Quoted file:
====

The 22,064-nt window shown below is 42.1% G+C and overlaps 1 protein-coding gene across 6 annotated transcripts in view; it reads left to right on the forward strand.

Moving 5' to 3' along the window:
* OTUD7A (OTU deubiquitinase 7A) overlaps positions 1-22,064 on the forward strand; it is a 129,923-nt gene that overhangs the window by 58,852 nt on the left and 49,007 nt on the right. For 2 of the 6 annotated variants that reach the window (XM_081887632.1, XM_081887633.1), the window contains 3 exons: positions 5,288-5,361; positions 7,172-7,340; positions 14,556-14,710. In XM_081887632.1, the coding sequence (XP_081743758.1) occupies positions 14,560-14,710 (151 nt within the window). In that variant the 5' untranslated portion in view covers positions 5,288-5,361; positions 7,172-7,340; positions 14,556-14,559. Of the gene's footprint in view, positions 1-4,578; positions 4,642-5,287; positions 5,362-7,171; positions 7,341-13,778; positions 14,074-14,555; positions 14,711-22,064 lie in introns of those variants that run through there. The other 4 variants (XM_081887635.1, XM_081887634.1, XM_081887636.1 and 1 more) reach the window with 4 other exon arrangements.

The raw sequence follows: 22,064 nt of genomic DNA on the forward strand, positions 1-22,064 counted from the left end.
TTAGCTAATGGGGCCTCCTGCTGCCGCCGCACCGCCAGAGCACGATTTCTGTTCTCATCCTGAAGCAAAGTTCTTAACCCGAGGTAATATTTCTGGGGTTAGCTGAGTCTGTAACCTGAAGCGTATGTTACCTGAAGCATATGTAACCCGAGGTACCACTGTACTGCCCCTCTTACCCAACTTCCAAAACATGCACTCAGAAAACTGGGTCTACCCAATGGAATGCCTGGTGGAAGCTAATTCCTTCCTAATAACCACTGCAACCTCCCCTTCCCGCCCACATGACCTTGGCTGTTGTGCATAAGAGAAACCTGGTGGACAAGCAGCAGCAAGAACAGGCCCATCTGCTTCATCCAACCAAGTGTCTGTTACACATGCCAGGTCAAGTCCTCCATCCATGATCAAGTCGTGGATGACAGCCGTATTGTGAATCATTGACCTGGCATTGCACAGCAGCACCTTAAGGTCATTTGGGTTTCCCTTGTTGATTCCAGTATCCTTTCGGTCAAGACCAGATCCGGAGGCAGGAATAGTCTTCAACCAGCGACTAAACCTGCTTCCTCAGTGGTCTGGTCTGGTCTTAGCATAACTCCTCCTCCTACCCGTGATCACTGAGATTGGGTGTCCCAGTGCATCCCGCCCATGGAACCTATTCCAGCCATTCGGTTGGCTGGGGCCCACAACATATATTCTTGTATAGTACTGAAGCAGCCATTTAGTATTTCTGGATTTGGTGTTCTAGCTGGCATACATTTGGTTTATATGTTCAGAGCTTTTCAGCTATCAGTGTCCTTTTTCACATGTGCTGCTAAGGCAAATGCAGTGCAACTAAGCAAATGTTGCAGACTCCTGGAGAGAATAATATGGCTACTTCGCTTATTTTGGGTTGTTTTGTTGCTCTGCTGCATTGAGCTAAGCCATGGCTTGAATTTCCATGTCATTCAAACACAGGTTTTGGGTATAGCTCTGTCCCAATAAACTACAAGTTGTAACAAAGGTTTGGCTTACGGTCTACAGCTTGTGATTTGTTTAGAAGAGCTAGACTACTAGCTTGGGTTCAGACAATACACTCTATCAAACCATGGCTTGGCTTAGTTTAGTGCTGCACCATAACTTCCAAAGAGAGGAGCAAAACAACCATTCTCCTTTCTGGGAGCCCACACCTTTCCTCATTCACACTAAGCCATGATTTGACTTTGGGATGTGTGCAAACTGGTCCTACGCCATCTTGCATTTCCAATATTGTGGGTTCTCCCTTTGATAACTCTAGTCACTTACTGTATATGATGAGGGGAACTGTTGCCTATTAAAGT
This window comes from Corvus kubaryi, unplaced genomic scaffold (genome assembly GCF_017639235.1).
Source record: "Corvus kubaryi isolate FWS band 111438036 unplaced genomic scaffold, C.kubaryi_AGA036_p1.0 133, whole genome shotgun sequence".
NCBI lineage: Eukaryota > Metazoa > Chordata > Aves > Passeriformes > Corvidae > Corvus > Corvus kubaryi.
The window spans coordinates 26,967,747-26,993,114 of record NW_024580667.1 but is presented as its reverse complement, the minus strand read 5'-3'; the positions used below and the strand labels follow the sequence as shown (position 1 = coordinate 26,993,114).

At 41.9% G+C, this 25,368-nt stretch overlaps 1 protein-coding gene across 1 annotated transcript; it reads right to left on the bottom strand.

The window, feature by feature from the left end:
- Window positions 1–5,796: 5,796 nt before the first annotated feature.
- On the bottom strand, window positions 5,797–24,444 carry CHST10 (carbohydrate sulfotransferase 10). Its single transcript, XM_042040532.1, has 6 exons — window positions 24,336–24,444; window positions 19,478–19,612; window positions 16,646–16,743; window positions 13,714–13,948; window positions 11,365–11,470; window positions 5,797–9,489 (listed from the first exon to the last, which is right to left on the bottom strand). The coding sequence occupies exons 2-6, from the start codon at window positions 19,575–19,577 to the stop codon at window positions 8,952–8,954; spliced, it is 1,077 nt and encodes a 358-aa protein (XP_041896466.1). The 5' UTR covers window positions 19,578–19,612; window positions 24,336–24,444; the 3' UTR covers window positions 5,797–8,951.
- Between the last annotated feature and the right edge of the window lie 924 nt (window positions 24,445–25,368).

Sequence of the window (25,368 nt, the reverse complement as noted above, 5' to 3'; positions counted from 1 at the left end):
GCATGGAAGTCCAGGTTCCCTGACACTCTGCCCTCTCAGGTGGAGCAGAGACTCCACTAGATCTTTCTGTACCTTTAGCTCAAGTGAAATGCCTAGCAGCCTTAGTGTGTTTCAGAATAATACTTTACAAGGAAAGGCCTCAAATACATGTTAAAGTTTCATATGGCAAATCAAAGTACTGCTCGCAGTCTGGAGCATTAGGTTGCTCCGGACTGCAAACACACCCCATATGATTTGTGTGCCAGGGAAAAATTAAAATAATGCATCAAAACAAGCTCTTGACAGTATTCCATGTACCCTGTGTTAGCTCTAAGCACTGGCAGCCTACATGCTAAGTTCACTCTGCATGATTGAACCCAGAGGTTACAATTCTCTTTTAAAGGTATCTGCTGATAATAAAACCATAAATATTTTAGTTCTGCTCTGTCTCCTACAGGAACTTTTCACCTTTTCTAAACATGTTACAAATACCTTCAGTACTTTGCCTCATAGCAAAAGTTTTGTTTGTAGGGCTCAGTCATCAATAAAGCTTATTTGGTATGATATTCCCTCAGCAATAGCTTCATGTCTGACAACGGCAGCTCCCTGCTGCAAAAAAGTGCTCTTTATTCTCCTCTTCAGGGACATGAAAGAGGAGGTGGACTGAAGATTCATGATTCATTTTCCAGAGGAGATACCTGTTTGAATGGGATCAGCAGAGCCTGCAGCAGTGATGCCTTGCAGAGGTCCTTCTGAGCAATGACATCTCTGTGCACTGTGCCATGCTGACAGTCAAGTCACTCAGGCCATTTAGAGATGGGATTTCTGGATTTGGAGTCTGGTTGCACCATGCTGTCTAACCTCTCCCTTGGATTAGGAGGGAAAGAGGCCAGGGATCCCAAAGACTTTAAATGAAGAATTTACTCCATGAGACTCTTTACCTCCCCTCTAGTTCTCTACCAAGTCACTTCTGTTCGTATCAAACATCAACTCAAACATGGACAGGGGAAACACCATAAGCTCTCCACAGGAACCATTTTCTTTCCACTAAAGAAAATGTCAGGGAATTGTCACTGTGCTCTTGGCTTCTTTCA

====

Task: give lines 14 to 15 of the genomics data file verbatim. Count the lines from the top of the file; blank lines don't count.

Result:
- Between the last annotated feature and the right edge of the window lie 924 nt (window positions 24,445–25,368).

Sequence of the window (25,368 nt, the reverse complement as noted above, 5' to 3'; positions counted from 1 at the left end):